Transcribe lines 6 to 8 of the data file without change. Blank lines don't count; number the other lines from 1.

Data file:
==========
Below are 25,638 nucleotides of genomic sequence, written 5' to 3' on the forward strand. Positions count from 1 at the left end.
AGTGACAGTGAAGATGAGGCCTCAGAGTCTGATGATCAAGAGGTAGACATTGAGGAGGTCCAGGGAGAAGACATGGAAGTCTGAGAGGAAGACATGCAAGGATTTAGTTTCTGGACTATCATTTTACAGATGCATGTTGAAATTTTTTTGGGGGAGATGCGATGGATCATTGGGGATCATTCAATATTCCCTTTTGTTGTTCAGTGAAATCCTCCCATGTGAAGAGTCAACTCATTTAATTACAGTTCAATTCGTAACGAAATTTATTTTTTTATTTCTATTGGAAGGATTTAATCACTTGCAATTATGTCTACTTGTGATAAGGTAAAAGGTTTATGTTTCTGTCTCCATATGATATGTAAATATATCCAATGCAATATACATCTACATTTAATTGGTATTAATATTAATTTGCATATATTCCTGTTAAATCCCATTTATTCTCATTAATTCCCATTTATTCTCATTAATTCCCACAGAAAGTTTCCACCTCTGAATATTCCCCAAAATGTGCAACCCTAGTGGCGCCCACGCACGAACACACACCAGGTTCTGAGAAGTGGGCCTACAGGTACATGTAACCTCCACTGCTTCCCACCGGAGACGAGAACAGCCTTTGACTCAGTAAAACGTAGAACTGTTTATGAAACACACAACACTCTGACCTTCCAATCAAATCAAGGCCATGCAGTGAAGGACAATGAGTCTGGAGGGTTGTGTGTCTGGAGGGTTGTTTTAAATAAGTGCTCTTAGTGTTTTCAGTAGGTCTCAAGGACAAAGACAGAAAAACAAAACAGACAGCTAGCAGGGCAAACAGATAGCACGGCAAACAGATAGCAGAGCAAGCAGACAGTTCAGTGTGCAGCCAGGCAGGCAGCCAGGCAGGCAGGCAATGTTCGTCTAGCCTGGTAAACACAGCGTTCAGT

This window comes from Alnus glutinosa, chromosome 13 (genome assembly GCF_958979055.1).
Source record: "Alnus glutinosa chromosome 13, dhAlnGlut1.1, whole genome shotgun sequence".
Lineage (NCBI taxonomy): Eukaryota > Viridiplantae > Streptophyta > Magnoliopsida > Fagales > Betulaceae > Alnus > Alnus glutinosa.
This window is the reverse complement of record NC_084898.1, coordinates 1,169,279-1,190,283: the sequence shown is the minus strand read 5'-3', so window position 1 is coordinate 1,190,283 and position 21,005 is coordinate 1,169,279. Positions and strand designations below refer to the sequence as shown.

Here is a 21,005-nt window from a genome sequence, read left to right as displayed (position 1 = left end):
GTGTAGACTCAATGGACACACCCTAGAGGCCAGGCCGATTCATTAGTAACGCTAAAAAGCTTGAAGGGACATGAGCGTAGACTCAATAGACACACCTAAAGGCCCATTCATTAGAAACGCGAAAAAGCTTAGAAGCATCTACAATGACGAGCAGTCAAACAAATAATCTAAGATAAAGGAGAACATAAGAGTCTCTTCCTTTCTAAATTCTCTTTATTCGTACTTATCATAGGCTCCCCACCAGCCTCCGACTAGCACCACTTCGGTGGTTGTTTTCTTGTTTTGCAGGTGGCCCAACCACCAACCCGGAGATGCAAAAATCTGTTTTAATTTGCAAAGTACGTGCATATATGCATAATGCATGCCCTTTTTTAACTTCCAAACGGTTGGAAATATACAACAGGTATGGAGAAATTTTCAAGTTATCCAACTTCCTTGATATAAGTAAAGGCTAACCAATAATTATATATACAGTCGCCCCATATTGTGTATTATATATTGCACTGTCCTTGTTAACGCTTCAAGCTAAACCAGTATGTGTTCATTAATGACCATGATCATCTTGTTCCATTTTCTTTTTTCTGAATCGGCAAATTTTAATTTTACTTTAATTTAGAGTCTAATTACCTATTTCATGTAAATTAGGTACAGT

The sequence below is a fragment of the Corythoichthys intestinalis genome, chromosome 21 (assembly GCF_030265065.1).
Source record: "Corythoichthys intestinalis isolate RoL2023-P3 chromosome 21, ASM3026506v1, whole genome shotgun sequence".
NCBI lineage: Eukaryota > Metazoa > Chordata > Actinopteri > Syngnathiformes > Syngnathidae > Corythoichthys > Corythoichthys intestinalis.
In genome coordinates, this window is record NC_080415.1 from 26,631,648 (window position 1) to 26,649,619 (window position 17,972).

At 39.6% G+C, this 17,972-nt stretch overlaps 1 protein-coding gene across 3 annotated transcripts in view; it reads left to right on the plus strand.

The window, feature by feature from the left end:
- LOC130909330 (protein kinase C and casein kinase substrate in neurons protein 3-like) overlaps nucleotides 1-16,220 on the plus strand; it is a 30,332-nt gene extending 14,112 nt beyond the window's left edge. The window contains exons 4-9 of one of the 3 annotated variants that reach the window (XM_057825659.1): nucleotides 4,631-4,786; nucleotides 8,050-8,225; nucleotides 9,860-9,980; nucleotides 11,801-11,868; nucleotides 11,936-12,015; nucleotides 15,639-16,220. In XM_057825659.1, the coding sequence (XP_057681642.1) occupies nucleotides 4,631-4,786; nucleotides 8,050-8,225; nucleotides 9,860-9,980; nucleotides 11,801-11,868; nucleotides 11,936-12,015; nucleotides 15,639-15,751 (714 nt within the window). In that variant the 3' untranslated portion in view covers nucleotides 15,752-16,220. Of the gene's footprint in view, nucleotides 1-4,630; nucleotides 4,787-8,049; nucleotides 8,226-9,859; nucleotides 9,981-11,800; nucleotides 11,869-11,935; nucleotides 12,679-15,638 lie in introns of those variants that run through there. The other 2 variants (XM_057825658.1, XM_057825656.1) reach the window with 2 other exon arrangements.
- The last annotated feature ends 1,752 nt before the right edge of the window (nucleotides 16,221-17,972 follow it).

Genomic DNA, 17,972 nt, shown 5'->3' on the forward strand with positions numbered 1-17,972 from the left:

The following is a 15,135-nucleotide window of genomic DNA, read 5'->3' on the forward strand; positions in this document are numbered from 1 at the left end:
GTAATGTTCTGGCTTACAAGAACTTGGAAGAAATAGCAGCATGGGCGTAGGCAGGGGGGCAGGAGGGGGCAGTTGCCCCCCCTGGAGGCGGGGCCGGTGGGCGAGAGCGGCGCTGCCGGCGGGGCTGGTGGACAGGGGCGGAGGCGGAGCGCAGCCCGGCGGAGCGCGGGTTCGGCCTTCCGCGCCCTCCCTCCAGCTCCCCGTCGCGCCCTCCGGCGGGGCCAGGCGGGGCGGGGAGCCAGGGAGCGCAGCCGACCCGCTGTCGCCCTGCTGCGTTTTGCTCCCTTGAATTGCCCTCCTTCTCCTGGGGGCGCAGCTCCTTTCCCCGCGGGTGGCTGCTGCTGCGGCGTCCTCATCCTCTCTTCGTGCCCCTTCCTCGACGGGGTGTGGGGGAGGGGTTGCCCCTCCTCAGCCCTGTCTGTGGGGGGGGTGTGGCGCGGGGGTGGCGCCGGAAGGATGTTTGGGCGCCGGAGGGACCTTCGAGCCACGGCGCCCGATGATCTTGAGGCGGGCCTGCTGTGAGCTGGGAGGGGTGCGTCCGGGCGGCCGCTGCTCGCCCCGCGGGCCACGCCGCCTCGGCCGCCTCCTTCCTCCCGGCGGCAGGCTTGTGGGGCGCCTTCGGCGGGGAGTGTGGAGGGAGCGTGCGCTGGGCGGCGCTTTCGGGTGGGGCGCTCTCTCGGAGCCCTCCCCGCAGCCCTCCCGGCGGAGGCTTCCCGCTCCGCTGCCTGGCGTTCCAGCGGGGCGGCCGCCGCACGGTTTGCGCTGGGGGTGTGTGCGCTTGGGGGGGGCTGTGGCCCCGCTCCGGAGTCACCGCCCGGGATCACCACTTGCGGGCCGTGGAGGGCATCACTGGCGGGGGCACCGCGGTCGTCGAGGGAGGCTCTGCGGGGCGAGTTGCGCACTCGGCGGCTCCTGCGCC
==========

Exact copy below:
This window is the reverse complement of record NC_084898.1, coordinates 1,169,279-1,190,283: the sequence shown is the minus strand read 5'-3', so window position 1 is coordinate 1,190,283 and position 21,005 is coordinate 1,169,279. Positions and strand designations below refer to the sequence as shown.

Here is a 21,005-nt window from a genome sequence, read left to right as displayed (position 1 = left end):
GTGTAGACTCAATGGACACACCCTAGAGGCCAGGCCGATTCATTAGTAACGCTAAAAAGCTTGAAGGGACATGAGCGTAGACTCAATAGACACACCTAAAGGCCCATTCATTAGAAACGCGAAAAAGCTTAGAAGCATCTACAATGACGAGCAGTCAAACAAATAATCTAAGATAAAGGAGAACATAAGAGTCTCTTCCTTTCTAAATTCTCTTTATTCGTACTTATCATAGGCTCCCCACCAGCCTCCGACTAGCACCACTTCGGTGGTTGTTTTCTTGTTTTGCAGGTGGCCCAACCACCAACCCGGAGATGCAAAAATCTGTTTTAATTTGCAAAGTACGTGCATATATGCATAATGCATGCCCTTTTTTAACTTCCAAACGGTTGGAAATATACAACAGGTATGGAGAAATTTTCAAGTTATCCAACTTCCTTGATATAAGTAAAGGCTAACCAATAATTATATATACAGTCGCCCCATATTGTGTATTATATATTGCACTGTCCTTGTTAACGCTTCAAGCTAAACCAGTATGTGTTCATTAATGACCATGATCATCTTGTTCCATTTTCTTTTTTCTGAATCGGCAAATTTTAATTTTACTTTAATTTAGAGTCTAATTACCTATTTCATGTAAATTAGGTACAGT